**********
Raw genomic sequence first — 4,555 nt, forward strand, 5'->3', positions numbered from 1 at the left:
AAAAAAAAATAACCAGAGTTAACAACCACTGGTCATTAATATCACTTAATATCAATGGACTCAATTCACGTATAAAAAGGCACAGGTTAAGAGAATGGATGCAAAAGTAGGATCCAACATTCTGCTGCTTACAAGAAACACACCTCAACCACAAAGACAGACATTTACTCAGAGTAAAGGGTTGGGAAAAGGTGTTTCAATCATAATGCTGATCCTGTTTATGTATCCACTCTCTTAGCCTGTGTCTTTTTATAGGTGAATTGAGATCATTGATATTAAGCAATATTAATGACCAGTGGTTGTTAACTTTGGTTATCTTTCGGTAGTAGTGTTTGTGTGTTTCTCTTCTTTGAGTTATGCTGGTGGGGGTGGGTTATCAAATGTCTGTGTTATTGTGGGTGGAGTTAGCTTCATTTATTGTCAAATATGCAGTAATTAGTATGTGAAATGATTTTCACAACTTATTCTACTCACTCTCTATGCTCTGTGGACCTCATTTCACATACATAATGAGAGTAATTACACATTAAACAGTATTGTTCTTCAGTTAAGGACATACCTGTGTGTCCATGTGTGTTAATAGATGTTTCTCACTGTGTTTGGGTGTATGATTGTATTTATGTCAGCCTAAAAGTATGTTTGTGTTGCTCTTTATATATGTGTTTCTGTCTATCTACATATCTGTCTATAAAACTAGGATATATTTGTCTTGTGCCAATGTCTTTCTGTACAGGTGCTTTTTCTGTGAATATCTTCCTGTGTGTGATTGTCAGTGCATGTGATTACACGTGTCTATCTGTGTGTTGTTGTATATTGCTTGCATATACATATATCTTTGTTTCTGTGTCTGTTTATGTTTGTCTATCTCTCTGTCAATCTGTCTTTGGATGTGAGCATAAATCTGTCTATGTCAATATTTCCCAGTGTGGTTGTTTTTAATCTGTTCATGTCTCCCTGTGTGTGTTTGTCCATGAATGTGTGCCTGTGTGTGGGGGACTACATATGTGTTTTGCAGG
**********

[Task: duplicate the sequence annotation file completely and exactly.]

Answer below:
Raw genomic sequence first — 4,555 nt, forward strand, 5'->3', positions numbered from 1 at the left:
AAAAAAAAATAACCAGAGTTAACAACCACTGGTCATTAATATCACTTAATATCAATGGACTCAATTCACGTATAAAAAGGCACAGGTTAAGAGAATGGATGCAAAAGTAGGATCCAACATTCTGCTGCTTACAAGAAACACACCTCAACCACAAAGACAGACATTTACTCAGAGTAAAGGGTTGGGAAAAGGTGTTTCAATCATAATGCTGATCCTGTTTATGTATCCACTCTCTTAGCCTGTGTCTTTTTATAGGTGAATTGAGATCATTGATATTAAGCAATATTAATGACCAGTGGTTGTTAACTTTGGTTATCTTTCGGTAGTAGTGTTTGTGTGTTTCTCTTCTTTGAGTTATGCTGGTGGGGGTGGGTTATCAAATGTCTGTGTTATTGTGGGTGGAGTTAGCTTCATTTATTGTCAAATATGCAGTAATTAGTATGTGAAATGATTTTCACAACTTATTCTACTCACTCTCTATGCTCTGTGGACCTCATTTCACATACATAATGAGAGTAATTACACATTAAACAGTATTGTTCTTCAGTTAAGGACATACCTGTGTGTCCATGTGTGTTAATAGATGTTTCTCACTGTGTTTGGGTGTATGATTGTATTTATGTCAGCCTAAAAGTATGTTTGTGTTGCTCTTTATATATGTGTTTCTGTCTATCTACATATCTGTCTATAAAACTAGGATATATTTGTCTTGTGCCAATGTCTTTCTGTACAGGTGCTTTTTCTGTGAATATCTTCCTGTGTGTGATTGTCAGTGCATGTGATTACACGTGTCTATCTGTGTGTTGTTGTATATTGCTTGCATATACATATATCTTTGTTTCTGTGTCTGTTTATGTTTGTCTATCTCTCTGTCAATCTGTCTTTGGATGTGAGCATAAATCTGTCTATGTCAATATTTCCCAGTGTGGTTGTTTTTAATCTGTTCATGTCTCCCTGTGTGTGTTTGTCCATGAATGTGTGCCTGTGTGTGGGGGACTACATATGTGTTTTGCAGG